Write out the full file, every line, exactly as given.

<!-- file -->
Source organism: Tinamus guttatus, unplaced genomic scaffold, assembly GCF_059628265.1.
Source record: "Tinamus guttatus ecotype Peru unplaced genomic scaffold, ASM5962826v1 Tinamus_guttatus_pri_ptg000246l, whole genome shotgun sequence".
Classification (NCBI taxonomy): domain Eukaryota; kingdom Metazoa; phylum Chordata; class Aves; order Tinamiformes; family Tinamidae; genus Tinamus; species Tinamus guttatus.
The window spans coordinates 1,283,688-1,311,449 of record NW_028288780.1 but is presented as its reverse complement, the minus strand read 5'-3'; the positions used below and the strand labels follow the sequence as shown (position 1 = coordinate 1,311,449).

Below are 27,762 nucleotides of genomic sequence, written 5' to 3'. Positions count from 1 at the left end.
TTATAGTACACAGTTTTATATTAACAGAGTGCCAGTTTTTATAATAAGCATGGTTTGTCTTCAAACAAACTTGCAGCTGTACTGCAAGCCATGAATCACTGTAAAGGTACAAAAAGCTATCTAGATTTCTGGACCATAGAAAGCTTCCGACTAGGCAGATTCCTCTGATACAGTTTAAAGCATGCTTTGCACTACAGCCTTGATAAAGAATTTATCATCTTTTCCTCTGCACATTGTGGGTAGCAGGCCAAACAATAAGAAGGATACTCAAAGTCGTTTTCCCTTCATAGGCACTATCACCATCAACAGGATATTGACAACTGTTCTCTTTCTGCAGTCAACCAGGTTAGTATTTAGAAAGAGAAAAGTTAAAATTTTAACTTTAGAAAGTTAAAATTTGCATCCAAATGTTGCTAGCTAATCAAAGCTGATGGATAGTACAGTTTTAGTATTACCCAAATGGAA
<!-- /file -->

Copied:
Source organism: Tinamus guttatus, unplaced genomic scaffold, assembly GCF_059628265.1.
Source record: "Tinamus guttatus ecotype Peru unplaced genomic scaffold, ASM5962826v1 Tinamus_guttatus_pri_ptg000246l, whole genome shotgun sequence".
Classification (NCBI taxonomy): domain Eukaryota; kingdom Metazoa; phylum Chordata; class Aves; order Tinamiformes; family Tinamidae; genus Tinamus; species Tinamus guttatus.
The window spans coordinates 1,283,688-1,311,449 of record NW_028288780.1 but is presented as its reverse complement, the minus strand read 5'-3'; the positions used below and the strand labels follow the sequence as shown (position 1 = coordinate 1,311,449).

Below are 27,762 nucleotides of genomic sequence, written 5' to 3'. Positions count from 1 at the left end.
TTATAGTACACAGTTTTATATTAACAGAGTGCCAGTTTTTATAATAAGCATGGTTTGTCTTCAAACAAACTTGCAGCTGTACTGCAAGCCATGAATCACTGTAAAGGTACAAAAAGCTATCTAGATTTCTGGACCATAGAAAGCTTCCGACTAGGCAGATTCCTCTGATACAGTTTAAAGCATGCTTTGCACTACAGCCTTGATAAAGAATTTATCATCTTTTCCTCTGCACATTGTGGGTAGCAGGCCAAACAATAAGAAGGATACTCAAAGTCGTTTTCCCTTCATAGGCACTATCACCATCAACAGGATATTGACAACTGTTCTCTTTCTGCAGTCAACCAGGTTAGTATTTAGAAAGAGAAAAGTTAAAATTTTAACTTTAGAAAGTTAAAATTTGCATCCAAATGTTGCTAGCTAATCAAAGCTGATGGATAGTACAGTTTTAGTATTACCCAAATGGAA